The Death of Financial Capitalism and the Birth of Ecalism

Published on
26 Jun 2015
Initial Author
Toby Chambers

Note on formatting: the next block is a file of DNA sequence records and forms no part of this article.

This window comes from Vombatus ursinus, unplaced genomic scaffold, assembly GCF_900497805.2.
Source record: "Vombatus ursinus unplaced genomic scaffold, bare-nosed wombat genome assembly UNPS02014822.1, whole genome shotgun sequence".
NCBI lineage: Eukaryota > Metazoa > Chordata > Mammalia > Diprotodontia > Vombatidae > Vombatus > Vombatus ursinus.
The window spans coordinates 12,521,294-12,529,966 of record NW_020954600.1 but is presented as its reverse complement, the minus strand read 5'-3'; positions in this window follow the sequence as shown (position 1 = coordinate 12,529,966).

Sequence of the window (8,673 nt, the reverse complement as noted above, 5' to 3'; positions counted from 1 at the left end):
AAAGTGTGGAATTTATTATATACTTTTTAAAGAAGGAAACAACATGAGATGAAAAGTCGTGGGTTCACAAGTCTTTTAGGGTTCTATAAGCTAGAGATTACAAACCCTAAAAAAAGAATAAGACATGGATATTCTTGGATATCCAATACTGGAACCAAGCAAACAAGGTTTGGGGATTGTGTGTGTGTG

Fintech innovations are rapidly disrupting the old financial capitalist mode of resource allocation with the birth of a new economic system I term “Ecalism.” (Electronic coordination of allocation). Ecalism is characterized by a highly interconnected digital world combined with FinTech apps and platforms enabling easy of asset transfer. Enterprises have developed E-Commerce sites enabling consumers to purchase relatively easily online and online job matching and recruiting has transformed the labour market. Social media has radically disrupted and reshaped market and advertising. However, the FinTech revolution with the disintermediation between investors, producers and consumers and the nascent spread of digital alternative exchange mechanisms (Crowd funding and digital alternative currencies) is the final transition stage ushering in the new economic system. Ecalism fuses disparate individuals across global borders together with resources and new forms of alternative digital value exchange mechanisms combined with social value and social benefit measurements. Ecalism optimizes investment, production, service delivery and consumption decisions underpinned by the highly interconnected relationship of “the Internet of Things.” Efficiency can be achieved, but not necessarily at the expense of merely driving down wages or costs for those with the least bargaining power. Exogenous externalities not typically priced into models by financial capitalists are embedded into the collective collaborative decision matrix underpinning Ecalism, as a superior mode of allocation. This is in stark contrast to the outdated financial capitalist mode of resource allocation and production where only those enterprises and governments with access to capital from the small select group of gatekeeper financiers are able to invest in ventures where there is an expectation of a high probability and quick return on investment. These same financiers typically dictate the terms of negotiation to their own financial benefit, rather than the collective whole of all parties involved in the transaction. FinTech solutions are therefore redefining the future economic system, as a solution to the observed excessive power and influence these financial gatekeepers currently exert over investment, private production and service delivery, public goods and services, exogenous externalities and end consumption.